can never have fermented dairy products. Sometimes it is more appropriate to not recommend them
early in the recovery process.
2. Be careful not to eat a lot of raw plant foods, especially during flare-ups
In the midst of a flare-up, it is best to eat mainly soft, cooked plant foods, the best ones being
steamed zucchini, porridge made with white rice & potato-based soups.
What about those folks who point to white rice being a highly refined food & therefore not a healthy
food choice? In theory, white rice is inferior to fresh vegetables & whole grains that are minimally
processed. But sometimes, one has to recognize that theory doesn't apply to every circumstance &
because good results have been obtained firsthand in feeding well cooked white rice to folks who were
having dozens of bouts of bloody diarrhoea a day while eating nothing but fresh vegetables, this
recommendation is made with confidence.
For some people, even small amounts of raw plant foods (including raw vegetable juices & green food
powders) can increase the intensity & frequency of their symptoms.
Raw plant foods & their juices can be added back into the diet on a gradual basis once a flare-up has
3. Ensure adequate vitamin D status
Ulcerative colitis/IBS is strongly associated with immune system dysfunction. An adequate blood level
of Vitamin D is necessary to optimally support a healthy immune system. Vitamin D can be obtained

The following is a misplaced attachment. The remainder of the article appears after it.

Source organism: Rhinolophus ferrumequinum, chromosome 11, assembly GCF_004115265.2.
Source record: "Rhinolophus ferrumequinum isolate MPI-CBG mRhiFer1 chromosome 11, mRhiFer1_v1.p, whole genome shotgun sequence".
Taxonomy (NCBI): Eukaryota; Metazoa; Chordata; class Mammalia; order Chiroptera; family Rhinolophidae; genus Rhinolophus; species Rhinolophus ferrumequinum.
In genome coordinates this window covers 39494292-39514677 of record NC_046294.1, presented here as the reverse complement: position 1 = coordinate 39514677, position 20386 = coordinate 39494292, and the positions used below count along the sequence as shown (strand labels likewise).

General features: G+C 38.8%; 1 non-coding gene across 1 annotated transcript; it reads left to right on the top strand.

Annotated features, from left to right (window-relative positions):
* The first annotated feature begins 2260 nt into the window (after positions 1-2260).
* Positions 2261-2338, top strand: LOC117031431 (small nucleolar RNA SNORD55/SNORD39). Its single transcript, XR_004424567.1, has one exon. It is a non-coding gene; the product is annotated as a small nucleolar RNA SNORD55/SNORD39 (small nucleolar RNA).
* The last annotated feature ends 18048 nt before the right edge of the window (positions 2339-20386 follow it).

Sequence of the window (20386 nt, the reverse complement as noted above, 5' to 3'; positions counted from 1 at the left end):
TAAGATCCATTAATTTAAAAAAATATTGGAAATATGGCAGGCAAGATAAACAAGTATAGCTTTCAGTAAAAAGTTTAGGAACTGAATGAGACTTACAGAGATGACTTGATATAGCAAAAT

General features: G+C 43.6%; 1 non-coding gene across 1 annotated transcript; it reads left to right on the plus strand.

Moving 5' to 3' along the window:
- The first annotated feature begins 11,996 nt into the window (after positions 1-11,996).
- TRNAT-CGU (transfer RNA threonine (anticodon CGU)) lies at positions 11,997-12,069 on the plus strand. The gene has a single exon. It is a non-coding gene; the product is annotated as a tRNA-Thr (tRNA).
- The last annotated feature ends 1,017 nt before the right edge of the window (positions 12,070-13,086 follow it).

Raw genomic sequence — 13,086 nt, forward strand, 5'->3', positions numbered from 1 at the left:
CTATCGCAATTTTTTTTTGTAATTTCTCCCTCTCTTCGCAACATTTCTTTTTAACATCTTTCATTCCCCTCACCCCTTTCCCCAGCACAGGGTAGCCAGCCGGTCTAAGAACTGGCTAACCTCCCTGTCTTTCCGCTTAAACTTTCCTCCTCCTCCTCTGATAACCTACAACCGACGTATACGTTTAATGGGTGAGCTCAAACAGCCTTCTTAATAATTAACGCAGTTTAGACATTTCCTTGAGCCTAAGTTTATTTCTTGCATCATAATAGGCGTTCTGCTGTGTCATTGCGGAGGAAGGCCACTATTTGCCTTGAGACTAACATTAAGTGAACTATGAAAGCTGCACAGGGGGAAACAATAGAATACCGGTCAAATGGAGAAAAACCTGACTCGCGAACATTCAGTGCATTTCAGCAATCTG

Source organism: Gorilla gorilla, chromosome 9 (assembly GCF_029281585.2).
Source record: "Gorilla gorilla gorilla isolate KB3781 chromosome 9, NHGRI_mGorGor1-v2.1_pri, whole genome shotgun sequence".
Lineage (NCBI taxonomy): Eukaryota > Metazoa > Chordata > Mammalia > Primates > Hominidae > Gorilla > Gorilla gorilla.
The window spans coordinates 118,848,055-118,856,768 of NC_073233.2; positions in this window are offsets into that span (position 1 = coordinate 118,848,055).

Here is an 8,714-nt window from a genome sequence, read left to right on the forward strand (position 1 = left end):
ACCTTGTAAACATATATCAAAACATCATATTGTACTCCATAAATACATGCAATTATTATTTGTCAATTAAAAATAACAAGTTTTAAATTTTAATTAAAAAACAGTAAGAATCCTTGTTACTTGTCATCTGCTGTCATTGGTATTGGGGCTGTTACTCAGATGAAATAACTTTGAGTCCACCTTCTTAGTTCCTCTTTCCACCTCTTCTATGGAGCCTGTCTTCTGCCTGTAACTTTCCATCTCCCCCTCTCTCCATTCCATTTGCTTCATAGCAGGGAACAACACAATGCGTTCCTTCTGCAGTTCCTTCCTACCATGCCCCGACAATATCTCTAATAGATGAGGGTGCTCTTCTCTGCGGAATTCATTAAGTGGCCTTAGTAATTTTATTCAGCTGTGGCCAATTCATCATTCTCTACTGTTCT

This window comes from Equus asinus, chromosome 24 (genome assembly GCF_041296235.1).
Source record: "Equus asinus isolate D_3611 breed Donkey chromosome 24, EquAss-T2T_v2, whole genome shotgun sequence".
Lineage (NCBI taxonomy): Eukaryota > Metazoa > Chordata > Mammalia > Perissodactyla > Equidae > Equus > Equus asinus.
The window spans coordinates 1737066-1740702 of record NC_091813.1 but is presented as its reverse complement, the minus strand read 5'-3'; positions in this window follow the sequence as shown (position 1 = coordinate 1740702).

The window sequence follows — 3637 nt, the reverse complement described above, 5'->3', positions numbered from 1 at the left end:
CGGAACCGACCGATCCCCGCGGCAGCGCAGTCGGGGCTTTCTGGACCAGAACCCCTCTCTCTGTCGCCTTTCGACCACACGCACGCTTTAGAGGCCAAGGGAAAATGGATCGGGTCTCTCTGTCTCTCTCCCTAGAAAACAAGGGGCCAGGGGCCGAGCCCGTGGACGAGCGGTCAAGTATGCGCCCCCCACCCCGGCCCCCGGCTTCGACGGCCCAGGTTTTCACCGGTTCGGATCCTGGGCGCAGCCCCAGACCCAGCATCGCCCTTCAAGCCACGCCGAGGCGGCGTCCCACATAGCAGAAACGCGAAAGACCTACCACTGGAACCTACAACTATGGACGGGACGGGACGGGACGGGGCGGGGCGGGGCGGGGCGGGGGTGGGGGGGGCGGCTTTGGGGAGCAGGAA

from healthy exposure to the sun. It can also be obtained from healthy food sources such as wild
salmon, organic eggs, a high quality source of cod liver oil & sardines.
4. Avoid fats & oils that are high in omega-6 fatty acids
Fats & oils that are high in omega-6 fatty acids can contribute to inflammation throughout the body,
including in the colon. The worst offenders are oils made out of the following plants: safflower, corn,
cottonseed & sunflower. Sesame oil & peanut oil are also high in omega-6 fatty acids & should be used
sparingly by those with inflammatory bowel conditions.
5. Regularly eat foods that are rich in omega-3 fatty acids
A study performed at the Cleveland Clinic (USA) found that animal-based omega-3 fatty acids can help
people recover from inflammatory bowel conditions, including ulcerative colitis. Although some organic
flesh meats are excellent sources of omega-3 fatty acids, many people with ulcerative colitis/IBS especially those in the midst of a flare-up, cannot tolerate cooked meats.